Where does this blanket statement come from, you might ask. Well, I consider myself a quick player. Alone and walking on a normal-length (6,500-6,800 yard) course, I can get around in about two hours with nobody in front of me—easily. I don’t run, I walk at a normal pace with intent to get to my ball see what needs to be done, and I hit the shot. When playing alone in a cart, I make it around in under an hour-and-a-half regularly, which makes for either an early day or 36 holes before 10 a.m.

Now before going any further, I need to make a few things clear

  • I’m not an anti-social curmudgeon who gets no pleasure from playing golf with others. I actually prefer to play with other people and talk about golf and whatever else is going on.
  • I’m NOT a golf snob. I mean in some ways I can be, but on the other hand, I’ll take a cart, drink beers, blast music, have fun, pick up short ones, and pay little attention to score. It all depends on the situation.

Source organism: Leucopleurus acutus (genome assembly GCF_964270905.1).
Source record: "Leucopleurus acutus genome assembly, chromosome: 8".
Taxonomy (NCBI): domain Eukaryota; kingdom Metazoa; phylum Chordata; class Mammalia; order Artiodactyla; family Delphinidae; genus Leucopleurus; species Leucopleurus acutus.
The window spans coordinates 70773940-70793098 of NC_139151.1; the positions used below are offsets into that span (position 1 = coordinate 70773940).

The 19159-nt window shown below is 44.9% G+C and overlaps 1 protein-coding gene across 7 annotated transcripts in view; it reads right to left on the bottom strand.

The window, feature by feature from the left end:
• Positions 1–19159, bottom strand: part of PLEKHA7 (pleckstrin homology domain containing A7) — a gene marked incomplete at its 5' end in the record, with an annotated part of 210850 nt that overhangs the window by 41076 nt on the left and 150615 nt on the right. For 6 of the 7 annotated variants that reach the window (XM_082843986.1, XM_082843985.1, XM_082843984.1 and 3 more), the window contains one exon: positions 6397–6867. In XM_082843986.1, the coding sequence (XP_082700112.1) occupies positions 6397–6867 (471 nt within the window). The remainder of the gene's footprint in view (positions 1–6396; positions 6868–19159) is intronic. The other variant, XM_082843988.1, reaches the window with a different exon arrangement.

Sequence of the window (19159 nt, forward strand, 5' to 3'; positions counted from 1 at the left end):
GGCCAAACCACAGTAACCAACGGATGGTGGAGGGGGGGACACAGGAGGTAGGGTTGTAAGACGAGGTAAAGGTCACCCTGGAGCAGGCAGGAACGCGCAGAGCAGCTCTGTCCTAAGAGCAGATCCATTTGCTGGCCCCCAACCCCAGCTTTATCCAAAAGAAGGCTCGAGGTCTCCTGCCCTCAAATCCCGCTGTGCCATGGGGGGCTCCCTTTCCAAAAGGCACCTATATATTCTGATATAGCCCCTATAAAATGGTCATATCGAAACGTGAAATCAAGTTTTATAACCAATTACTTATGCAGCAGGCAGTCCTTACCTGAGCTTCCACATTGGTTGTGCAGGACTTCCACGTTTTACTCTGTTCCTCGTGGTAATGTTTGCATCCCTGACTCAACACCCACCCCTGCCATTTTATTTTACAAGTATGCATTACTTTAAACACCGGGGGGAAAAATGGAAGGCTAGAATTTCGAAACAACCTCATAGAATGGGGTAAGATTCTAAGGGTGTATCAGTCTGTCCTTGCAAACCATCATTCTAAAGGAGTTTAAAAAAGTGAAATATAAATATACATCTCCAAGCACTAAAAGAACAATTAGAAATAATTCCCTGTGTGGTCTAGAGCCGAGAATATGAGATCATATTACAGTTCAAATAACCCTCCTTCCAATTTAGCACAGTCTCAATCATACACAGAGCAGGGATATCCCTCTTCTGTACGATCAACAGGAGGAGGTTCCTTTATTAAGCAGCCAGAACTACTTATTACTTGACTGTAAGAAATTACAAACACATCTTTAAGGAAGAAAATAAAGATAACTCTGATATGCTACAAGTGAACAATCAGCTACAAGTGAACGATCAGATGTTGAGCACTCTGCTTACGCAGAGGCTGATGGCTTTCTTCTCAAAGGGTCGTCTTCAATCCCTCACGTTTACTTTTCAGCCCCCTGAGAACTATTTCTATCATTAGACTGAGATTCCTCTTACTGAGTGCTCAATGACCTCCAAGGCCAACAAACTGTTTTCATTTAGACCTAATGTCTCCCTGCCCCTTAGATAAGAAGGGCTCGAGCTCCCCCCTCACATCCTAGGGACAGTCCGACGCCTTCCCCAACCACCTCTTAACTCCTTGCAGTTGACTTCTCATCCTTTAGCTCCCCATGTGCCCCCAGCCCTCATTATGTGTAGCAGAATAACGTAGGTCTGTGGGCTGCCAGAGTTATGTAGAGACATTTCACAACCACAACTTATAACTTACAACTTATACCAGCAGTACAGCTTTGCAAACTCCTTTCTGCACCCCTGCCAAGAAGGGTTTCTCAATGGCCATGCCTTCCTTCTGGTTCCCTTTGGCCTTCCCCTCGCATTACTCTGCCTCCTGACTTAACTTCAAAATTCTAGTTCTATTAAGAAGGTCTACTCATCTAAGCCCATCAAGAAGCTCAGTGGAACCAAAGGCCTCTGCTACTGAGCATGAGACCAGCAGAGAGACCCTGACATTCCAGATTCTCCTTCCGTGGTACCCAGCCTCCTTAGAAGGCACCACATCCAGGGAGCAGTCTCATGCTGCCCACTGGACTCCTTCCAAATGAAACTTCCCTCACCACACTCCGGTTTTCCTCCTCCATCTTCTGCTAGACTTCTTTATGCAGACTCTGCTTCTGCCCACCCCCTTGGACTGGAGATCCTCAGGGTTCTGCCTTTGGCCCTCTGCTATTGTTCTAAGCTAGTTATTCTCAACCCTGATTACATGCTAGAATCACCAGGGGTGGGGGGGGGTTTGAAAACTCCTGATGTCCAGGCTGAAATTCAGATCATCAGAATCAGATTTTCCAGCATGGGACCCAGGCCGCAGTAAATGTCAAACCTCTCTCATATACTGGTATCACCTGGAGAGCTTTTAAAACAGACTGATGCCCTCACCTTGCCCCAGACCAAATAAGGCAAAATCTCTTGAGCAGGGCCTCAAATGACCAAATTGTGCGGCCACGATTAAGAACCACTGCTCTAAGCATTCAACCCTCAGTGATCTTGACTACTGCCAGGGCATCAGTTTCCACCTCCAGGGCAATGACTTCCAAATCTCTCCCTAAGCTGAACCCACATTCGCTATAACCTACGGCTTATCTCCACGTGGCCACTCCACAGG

• I’m still there to play well. Playing fast and playing well are NOT mutually exclusive. The two can be easily achieved during the same round of golf. Too many people going over too many things is only creating more problems…but I’ll get to that.

So where does this all begin? Like many things, on the putting green before an early round of golf. It is my personal belief that if you are one of the first groups off for the day, you should play in around 3-3.5 hours max. Regardless of handicap, it should be one of those “unwritten” rules of golf—like not randomly yelling in someone’s backswing or walking through someone’s line. I have no problem with a round taking more than four hours at 2 p.m. on a busy Saturday afternoon in July when the course is packed—because the chance of me being out then is pretty close to zero anyway. It’s about the golf course setting expectations with the players especially early in the day and making sure that players understand there are expectations. A marshal tip-toeing around a slow group instead of just asking then to let faster groups play through is the bane of my golfing existence.